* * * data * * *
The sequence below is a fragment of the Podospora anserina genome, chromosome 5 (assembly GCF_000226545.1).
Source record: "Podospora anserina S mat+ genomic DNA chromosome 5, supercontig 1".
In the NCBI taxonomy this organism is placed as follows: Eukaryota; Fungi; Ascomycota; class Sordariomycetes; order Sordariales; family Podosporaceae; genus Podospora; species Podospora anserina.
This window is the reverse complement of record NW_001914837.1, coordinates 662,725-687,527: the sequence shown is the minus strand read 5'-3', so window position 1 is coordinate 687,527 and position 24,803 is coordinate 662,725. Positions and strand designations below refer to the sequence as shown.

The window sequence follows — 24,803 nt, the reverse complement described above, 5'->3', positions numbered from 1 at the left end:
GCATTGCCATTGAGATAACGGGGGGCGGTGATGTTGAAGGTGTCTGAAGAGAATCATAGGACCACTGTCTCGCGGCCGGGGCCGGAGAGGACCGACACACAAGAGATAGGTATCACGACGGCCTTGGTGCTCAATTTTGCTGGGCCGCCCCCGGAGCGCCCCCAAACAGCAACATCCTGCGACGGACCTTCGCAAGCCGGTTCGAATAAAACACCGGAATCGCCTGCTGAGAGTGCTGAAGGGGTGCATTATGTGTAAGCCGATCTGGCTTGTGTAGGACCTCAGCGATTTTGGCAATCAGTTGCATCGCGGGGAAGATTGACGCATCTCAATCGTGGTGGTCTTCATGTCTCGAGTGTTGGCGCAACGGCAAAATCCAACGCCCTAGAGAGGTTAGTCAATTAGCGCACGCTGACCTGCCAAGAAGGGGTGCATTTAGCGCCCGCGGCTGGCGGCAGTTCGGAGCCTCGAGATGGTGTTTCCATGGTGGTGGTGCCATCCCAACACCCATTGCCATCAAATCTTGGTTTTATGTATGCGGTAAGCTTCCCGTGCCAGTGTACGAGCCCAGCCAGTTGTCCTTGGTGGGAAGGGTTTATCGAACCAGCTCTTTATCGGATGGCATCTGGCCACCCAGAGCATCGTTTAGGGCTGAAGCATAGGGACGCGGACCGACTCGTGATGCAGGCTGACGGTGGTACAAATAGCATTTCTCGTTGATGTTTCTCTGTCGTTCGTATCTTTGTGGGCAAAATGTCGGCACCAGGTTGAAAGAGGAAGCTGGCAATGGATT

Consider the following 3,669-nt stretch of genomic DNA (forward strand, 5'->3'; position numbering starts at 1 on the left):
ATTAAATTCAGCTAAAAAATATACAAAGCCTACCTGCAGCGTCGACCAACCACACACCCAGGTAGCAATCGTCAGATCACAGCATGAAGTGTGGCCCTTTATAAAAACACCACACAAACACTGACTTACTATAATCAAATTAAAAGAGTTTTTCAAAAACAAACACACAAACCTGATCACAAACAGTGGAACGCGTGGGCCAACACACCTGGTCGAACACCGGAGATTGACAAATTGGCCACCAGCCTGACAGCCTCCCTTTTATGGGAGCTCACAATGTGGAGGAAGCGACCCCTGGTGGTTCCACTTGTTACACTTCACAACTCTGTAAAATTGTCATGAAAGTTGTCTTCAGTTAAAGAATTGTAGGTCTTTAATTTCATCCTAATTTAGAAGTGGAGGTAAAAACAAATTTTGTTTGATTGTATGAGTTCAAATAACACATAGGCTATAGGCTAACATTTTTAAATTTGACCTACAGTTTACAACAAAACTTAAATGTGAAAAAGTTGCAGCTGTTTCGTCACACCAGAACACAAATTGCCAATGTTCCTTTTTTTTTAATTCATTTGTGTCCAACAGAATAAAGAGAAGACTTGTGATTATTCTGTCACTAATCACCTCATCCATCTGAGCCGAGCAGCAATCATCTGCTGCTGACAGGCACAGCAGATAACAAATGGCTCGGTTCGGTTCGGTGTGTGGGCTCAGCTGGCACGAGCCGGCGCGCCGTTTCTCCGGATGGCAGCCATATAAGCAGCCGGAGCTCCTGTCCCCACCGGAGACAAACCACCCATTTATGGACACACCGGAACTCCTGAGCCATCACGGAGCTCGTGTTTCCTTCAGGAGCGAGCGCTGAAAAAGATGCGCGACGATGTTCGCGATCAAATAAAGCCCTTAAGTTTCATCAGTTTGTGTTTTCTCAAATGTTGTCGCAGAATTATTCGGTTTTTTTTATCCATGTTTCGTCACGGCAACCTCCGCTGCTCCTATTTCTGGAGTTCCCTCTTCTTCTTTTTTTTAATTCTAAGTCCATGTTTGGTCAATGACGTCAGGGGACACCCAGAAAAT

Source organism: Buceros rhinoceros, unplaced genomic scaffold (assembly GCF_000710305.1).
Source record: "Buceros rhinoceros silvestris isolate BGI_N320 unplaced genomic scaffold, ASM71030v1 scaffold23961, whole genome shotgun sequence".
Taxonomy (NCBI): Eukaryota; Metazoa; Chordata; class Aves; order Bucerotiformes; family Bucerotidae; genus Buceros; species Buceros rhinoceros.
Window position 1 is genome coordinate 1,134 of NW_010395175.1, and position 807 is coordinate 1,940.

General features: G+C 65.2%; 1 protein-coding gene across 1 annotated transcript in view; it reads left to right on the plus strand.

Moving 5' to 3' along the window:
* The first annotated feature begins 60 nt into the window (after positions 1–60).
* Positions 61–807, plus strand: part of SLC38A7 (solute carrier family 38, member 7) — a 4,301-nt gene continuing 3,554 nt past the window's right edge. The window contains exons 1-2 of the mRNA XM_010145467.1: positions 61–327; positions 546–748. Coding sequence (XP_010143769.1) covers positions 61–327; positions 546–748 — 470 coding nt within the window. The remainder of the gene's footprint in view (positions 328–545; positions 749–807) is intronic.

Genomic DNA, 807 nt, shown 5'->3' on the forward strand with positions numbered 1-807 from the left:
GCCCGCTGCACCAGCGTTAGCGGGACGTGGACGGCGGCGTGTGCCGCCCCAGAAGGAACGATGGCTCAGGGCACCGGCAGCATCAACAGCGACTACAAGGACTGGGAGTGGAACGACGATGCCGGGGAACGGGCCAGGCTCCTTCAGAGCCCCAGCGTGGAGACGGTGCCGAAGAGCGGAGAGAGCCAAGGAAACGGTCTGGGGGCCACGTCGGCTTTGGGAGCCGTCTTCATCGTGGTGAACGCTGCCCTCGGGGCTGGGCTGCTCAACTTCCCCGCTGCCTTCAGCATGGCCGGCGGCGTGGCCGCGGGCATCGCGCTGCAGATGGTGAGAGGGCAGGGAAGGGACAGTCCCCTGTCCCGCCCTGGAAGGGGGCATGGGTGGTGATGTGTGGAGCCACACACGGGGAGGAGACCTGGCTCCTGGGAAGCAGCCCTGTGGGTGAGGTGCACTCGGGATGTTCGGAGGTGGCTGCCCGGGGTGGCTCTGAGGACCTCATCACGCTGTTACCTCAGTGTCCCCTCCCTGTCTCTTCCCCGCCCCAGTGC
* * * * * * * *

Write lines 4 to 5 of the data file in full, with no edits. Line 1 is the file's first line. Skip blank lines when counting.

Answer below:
This window is the reverse complement of record NW_001914837.1, coordinates 662,725-687,527: the sequence shown is the minus strand read 5'-3', so window position 1 is coordinate 687,527 and position 24,803 is coordinate 662,725. Positions and strand designations below refer to the sequence as shown.

The window sequence follows — 24,803 nt, the reverse complement described above, 5'->3', positions numbered from 1 at the left end: